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We tracked every startup that raised venture capital in 2011


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Each year, Beauhurst revisits a cohort of British startups who raised equity finance in 2011. 2010 onwards marks the real start of the UK’s startup movement – as our data has shown, VC activity in this country over the past nine years has shown rapid year on year growth, in large part buoyed by the growth of Britain’s fast-maturing tech industry.

1545 British startups raised equity finance in 2011, providing a good sample size, and it’s now been eight years since these funding rounds. The venture capital life cycle for a young company is fluid, and prone to frequent exceptions. As we reported last year, many young companies now seem to be putting off IPOs in favour of larger late-stage private deals. However, the exit horizon for a VC investment is still generally considered somewhere in the 8 – 12 years mark. Our 2011 sample therefore falls nicely into the lower bound of a VC’s preferred time to exit.

The overall picture is mixed. 19% of these businesses have since died. This figure goes up to 21% if you include companies classed as “zombie”, i.e. those displaying passive signs that they have gone out of business. At first glance this seems to dispel the oft-quoted claim that “90% of all startups fail”. However, it’s important to remember that our sample only looks at businesses that have already raised finance, and doesn’t include the many startups that will fail before reaching their first funding round. That said, the figure still seems positive, for the VC due diligence process if nothing else.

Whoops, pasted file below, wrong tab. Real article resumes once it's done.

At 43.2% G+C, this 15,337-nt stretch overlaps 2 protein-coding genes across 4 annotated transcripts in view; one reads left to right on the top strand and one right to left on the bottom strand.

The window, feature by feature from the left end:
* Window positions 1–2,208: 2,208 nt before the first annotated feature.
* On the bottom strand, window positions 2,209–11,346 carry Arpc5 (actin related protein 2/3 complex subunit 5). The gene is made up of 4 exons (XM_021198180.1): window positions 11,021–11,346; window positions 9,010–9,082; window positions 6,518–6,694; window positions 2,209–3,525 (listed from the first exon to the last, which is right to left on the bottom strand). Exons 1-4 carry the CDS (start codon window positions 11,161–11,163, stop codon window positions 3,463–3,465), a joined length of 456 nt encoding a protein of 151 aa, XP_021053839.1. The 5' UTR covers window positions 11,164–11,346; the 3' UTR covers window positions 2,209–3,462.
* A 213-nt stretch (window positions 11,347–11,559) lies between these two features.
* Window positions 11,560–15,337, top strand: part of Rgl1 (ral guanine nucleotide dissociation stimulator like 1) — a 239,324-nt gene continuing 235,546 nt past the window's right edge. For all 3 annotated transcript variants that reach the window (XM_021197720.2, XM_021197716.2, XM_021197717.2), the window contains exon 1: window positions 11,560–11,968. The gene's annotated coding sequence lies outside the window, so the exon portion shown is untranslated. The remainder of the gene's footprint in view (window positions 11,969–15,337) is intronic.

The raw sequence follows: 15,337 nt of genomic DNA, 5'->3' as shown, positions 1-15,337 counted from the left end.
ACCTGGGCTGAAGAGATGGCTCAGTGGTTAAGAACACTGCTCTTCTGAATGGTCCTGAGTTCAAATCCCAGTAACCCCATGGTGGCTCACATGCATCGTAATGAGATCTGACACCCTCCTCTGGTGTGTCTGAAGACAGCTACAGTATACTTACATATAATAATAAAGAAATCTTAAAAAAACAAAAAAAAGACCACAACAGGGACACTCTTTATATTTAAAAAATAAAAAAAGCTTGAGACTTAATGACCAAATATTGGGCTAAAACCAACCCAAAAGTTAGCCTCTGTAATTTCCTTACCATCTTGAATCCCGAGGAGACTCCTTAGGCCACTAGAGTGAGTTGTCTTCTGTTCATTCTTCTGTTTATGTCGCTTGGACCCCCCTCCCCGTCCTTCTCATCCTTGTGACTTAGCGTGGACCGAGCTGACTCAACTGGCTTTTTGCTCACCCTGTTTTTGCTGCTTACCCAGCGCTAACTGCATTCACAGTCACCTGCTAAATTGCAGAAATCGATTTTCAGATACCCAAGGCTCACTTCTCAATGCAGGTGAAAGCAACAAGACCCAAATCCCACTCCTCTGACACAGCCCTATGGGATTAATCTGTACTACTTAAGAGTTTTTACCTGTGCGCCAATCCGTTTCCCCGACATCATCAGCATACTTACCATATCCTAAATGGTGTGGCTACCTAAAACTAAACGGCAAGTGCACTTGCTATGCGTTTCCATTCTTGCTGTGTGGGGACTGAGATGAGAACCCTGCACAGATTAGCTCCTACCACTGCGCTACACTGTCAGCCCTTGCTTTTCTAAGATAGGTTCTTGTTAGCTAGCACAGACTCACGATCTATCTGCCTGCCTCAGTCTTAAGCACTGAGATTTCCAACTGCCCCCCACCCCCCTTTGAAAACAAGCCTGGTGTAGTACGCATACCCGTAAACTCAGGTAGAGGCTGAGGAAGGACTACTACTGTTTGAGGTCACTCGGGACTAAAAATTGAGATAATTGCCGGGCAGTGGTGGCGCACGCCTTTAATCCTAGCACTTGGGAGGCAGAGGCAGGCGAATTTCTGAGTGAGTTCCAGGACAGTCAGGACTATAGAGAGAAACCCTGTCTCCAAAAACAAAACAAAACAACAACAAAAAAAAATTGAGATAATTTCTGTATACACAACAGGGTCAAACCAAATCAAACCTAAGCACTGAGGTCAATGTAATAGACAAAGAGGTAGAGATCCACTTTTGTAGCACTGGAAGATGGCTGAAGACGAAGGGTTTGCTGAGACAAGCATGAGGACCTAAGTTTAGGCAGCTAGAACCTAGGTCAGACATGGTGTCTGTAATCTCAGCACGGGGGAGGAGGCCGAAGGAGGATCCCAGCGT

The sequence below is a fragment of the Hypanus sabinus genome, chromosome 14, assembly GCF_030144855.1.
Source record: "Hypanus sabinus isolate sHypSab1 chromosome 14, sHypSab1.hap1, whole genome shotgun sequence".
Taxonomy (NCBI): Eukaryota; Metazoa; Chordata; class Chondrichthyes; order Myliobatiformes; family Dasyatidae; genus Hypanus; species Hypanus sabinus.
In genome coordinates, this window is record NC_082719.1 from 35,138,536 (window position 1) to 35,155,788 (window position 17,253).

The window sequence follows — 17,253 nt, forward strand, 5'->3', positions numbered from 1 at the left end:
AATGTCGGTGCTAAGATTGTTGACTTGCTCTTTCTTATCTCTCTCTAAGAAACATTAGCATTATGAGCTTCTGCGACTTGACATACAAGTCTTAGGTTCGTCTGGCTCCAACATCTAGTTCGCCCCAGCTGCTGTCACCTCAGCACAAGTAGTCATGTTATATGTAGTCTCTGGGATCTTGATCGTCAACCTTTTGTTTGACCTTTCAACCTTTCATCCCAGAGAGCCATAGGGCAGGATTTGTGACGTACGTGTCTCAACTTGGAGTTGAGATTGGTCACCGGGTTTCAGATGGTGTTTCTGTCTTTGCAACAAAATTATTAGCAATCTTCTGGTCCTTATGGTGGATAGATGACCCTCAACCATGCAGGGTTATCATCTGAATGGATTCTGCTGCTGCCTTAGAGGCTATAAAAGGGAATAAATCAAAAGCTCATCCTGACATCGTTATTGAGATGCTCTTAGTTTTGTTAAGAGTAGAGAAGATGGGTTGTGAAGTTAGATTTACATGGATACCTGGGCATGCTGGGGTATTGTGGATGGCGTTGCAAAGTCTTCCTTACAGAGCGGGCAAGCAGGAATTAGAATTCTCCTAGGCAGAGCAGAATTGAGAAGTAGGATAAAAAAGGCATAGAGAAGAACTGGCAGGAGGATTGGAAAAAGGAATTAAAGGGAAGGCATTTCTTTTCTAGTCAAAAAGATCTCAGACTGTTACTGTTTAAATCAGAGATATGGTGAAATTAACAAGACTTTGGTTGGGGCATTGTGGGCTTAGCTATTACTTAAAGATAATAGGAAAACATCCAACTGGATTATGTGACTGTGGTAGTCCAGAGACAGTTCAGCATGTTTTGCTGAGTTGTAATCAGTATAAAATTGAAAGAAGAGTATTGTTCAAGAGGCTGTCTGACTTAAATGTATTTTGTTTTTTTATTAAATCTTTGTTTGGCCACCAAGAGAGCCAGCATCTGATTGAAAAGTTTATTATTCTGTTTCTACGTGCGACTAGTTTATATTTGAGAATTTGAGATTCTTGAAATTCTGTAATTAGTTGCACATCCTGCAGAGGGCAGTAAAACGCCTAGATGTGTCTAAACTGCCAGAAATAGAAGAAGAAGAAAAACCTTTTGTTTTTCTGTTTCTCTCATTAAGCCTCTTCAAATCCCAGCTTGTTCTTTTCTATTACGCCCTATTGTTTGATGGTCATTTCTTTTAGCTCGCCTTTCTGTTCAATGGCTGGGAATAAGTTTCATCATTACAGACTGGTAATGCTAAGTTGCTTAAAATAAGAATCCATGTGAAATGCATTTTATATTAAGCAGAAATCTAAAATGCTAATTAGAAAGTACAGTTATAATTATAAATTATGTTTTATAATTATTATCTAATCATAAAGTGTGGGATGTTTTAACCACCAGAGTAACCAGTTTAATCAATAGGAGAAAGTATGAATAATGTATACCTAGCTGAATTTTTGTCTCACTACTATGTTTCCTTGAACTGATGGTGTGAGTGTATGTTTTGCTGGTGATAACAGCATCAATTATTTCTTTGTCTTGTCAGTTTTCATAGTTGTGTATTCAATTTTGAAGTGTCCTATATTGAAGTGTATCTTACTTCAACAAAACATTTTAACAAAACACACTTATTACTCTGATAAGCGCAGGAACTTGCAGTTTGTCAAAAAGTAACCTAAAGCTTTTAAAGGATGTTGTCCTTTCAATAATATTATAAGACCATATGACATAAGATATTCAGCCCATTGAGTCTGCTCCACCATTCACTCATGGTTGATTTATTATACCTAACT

Current stage of evolution

Going out of business isn’t the only way a startup can fail, however. These companies raised finance eight years ago, which is eight years this capital has been locked up in what are, for the most part, illiquid ventures. 12% of the companies are still in seed stage, whilst 25% are still in venture stage. Whilst there’s no guarantee some of these companies won’t exit over the next two to four years, it’s unlikely that these figures will shift significantly in that period. 

Putting these figures together, 58% of the startups that raised finance in 2011 have either gone out of business, or have so far failed to grow beyond early, pre-revenue stage. From a VC’s point of view, these non-growth businesses can largely be considered a “sunk cost”. “60% of funded startups fail to exit” puts a less positive spin on the situation.

The Successes


Whilst this “failure” rate is quite high, this cohort does feature internationally successful and well-known startups. These include Skyscanner, DeepMind, Shazam and Addison Lee, all of which were acquired for sizeable sums. From this cohort, 226 companies have since been acquired (15% of the total companies); 21 for sums of or above £100m. The top five acquisitions are listed below.

Top acquisitions of companies that raised equity finance in 2011

£1.4 billion
£400 million
£320 million
£300 million
addison lee